23 June 2014 by Stuart Buchanan

Cape Town's underground tunnel tour

We know that Cape Town’s trendy bands and artists consider themselves ‘underground’, but if you want to experience the real thing, head to the Castle of Good Hope and embark on a tunnel tour that’ll take you beneath the surface and into the belly of the Mother City.

The tunnels are an important feature in understanding the full story the Mother City's history.

Good Hope Adventures organises expeditions into Cape Town's long-abandoned canal system, which channels fresh, running water (creatively named the Fresh River) from Table Mountain underneath the City Bowl, and out into the sea.

It was built by the Dutch settlers back in the 17th century, although indigenous people had lived in the area for much longer, having named the river Camissa (place of sweet waters). At one time in the city's history, these series of open canals gave rise to the nickname Little Amsterdam.

Single file! The group descends into the tunnels

As Cape Town expanded, the waterways were used for waste water, and became increasingly unpleasant. Eventually they were built over and forgotten about. Explorer, tour guide and history buff Matt Weisse discovered them for himself in the 1980s and now ensures that adventurous visitors to the Cape can see the city from a whole new perspective through regular tours. Check out the video below:

Cape Town's underground tunnel tour

Take a glimpse at the underground tunnels that run beneath Cape Town's city centre

There is nothing unpleasant about the tunnel experience – these are not sewers. Stormwater run-off from Cape Town's roads mixes with the mountain stream, and so while it's not necessarily drinkable, it's clean and odourless. It flows at about five litres per second through the tunnel, and on the tour you will walk both with the flow and against it. 

Prepare to get your feet wet if you don't have gumboots

Gumboots are essential! You could try to step wide on either side of the stream to avoid getting wet, but it's not worth your while. Splish-sploshing through the ankle-high water with your fellow explorers is way more fun. Bring a torch so you can see the changing architecture of the tunnel as you make your way through, and all the various pipes, vents and brickwork that reveal the engineering spirit of the city's founders. At one point, all torches are switched off so that you're left with nothing but complete darkness, and the sound of running water ... punctuated by the occasional overhead rumble of a train going by.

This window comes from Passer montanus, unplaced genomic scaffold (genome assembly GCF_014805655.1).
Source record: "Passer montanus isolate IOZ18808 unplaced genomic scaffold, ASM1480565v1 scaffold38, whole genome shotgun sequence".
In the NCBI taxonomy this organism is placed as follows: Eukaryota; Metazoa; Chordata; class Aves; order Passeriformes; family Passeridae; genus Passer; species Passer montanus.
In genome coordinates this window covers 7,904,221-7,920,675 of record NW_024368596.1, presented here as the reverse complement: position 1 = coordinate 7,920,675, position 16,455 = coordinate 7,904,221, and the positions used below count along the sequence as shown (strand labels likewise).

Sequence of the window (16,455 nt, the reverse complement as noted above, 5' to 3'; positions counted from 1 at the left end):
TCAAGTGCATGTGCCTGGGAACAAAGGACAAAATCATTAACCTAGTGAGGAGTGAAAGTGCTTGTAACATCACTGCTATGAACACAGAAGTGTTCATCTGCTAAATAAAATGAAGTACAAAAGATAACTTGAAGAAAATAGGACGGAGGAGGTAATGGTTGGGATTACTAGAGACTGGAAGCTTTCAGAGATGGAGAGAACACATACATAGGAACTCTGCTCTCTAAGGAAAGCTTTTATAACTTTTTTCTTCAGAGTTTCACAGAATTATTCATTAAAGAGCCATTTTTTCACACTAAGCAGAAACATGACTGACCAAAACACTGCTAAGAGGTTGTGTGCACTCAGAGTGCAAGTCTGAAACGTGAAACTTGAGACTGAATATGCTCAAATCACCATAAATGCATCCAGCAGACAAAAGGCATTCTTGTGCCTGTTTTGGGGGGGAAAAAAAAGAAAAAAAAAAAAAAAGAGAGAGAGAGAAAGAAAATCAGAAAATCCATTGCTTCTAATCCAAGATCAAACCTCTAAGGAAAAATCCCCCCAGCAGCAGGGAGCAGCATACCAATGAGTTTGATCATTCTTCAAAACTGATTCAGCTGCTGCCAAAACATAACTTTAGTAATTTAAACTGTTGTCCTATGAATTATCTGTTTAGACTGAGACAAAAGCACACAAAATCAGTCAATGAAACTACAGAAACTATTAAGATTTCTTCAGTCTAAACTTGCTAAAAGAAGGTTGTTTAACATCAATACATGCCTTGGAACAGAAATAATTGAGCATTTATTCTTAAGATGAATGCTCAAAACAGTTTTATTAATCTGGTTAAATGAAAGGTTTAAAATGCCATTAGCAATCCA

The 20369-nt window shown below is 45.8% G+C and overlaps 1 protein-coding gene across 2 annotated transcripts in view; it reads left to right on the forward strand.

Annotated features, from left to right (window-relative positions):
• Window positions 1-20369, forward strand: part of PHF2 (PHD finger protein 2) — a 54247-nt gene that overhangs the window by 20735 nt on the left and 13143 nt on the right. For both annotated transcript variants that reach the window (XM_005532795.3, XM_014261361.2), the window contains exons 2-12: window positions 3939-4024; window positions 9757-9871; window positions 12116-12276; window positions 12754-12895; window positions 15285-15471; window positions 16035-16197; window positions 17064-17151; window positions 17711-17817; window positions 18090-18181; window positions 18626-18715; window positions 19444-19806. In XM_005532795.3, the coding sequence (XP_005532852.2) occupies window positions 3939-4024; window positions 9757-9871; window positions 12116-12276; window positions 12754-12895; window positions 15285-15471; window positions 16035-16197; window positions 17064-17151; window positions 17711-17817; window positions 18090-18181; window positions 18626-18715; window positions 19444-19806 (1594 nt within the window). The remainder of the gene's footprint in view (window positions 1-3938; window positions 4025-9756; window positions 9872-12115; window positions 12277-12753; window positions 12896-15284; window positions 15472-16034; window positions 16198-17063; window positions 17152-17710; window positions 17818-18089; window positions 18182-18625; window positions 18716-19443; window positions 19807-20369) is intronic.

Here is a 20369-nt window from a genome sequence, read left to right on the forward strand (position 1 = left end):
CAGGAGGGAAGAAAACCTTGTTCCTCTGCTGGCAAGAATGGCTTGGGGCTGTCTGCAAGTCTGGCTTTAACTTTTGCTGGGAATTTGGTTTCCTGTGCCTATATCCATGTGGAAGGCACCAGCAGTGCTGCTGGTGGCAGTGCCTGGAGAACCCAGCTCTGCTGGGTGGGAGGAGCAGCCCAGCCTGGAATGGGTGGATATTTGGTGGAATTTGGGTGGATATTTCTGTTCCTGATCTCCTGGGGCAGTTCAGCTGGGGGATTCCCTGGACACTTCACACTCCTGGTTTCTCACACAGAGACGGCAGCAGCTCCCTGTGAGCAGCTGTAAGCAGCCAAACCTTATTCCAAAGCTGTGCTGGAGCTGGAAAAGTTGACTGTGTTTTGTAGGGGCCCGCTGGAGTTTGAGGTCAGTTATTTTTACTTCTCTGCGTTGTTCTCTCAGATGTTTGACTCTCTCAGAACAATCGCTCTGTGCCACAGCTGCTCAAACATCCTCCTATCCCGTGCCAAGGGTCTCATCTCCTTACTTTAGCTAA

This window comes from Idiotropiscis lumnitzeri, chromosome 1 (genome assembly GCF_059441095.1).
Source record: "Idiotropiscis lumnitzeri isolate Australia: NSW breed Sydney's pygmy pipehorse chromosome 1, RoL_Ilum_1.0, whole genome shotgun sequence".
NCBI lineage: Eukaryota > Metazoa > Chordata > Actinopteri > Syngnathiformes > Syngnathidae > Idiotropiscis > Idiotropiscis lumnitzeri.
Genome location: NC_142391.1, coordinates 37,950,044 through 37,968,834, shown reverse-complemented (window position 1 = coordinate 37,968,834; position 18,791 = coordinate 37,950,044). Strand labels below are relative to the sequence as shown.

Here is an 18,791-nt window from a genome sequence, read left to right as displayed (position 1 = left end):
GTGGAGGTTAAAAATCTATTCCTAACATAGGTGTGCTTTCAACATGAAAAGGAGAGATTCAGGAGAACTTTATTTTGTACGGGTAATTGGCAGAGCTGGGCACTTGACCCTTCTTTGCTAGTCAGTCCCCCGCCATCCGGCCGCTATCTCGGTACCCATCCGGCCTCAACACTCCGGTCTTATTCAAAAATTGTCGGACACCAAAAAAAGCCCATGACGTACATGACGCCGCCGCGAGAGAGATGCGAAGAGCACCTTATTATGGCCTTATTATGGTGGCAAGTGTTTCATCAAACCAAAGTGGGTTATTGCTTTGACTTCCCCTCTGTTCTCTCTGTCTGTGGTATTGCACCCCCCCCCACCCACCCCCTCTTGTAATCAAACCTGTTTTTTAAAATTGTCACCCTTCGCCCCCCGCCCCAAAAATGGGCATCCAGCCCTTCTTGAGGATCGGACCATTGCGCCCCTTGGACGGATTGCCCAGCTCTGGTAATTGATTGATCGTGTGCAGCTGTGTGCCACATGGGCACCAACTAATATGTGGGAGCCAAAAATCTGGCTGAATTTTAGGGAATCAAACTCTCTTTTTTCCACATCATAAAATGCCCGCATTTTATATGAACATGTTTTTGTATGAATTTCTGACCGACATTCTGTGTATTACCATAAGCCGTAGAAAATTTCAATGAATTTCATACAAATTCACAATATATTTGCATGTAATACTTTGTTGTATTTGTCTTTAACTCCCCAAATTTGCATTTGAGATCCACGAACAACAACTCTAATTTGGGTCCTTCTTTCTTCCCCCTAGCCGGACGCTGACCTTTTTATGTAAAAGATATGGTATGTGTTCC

Taking a break to switch off torches and listen to the unusual subterranean sounds

The underground part of the tour is actually the second half of the full experience with Good Hope Adventures. The first hour is spent exploring the Castle, learning about why it was built, what each room was used for, and how this building, the oldest colonial structure in the country, has changed over time. Your guides have keys to areas not open to the public – the holding cells are an absolute treat, with intricately inscribed messages from prisoners left behind in the wooden doors. You'll also get to watch a real cannon being fired – remember to cover your ears!

Some of the inscriptions on the doors of the holding cells located in the Castle of Good Hope. Prisoners had a lot of time on their hands

After hearing about the colonial history of the Cape, the entrance to the tunnels is opened – a humble drain cover outside the castle walls – and your subterranean journey begins. Understanding the context of how and why these tunnels were built really helps, and Matt and his fellow tour guide, Dave Wolfaardt, do a great job of bringing that history alive, making everyone on the tour feel like genuine adventurers.

The tunnel exit, which used to open on to the beach, now leads on to Strand Street

Altogether, you are above ground for an hour, and below ground for an hour. Of course, the Castle is open throughout the day and you can wander around at your own pace, but doing this tour really gives you the best of both worlds, and the added insight of passionate guides (Dave's impersonation of Van Hunks, the character from the myth that gave Devil's Peak its name, is highly entertaining, and Matt's Jan van Riebeck costume adds a quirky flair to proceedings).

Tour groups are no bigger than 15 to 20 people, ensuring a personal touch to the experience

Don't go on this tour if you:

  • Are prone to claustrophobia
  • Are terrified of the dark
  • Don't like getting your feet wet
  • Faint at the sight of a few cockroaches
  • Are scared of adventure

Do go on this tour if you:

  • Are interested in the history of the Cape
  • Are looking for something different, fun and quirky to do
  • Approach new experiences with a spirit of adventure

Cape Town has a fascinating history. There are many places to go to learn all about it – but that, quite literally, is just the surface. The forgotten tunnels are an important feature in understanding the full story the Mother City's history.

To book, call Matt on +27 (0)82 482 4006 or email mattweisse@mweb.co.za.

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